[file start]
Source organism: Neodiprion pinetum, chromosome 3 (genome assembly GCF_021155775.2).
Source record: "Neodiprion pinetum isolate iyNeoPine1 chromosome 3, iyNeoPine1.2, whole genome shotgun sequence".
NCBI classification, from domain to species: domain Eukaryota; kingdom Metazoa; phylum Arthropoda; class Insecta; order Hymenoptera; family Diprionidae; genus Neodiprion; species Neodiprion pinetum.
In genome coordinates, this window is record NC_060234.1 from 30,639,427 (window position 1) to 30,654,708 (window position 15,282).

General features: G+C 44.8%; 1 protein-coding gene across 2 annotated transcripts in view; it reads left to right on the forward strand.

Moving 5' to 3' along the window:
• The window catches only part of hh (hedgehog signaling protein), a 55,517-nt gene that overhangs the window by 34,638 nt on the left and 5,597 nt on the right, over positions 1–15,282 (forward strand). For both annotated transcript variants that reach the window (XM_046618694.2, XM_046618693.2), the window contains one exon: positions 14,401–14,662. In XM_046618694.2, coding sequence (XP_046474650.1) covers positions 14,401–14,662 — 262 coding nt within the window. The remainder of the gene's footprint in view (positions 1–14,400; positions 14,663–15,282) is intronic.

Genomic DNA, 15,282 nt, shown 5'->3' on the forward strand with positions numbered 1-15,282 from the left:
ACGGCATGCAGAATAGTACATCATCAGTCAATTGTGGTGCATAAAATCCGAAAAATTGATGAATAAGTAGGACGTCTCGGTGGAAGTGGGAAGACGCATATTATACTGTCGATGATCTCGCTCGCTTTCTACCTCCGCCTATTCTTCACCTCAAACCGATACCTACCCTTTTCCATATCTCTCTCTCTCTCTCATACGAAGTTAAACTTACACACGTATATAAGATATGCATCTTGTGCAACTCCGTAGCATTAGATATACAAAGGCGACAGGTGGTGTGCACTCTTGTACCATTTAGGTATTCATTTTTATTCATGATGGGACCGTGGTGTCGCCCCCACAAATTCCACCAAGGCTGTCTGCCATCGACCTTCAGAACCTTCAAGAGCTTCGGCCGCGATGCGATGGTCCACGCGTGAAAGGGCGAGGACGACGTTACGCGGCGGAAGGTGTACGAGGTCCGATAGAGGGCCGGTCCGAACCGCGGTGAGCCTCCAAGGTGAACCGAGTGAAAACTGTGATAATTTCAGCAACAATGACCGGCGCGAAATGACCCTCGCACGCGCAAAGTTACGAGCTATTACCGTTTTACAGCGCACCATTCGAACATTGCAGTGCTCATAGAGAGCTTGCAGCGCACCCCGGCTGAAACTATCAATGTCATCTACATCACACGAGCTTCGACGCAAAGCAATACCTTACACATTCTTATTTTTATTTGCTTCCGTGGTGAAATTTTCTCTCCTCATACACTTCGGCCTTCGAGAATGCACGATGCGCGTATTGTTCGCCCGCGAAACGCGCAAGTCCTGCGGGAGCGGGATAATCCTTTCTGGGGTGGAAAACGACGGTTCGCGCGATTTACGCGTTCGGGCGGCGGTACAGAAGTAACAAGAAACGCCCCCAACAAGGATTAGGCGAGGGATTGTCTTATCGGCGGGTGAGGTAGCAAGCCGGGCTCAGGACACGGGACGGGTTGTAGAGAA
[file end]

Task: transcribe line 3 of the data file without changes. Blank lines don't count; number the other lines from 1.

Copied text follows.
NCBI classification, from domain to species: domain Eukaryota; kingdom Metazoa; phylum Arthropoda; class Insecta; order Hymenoptera; family Diprionidae; genus Neodiprion; species Neodiprion pinetum.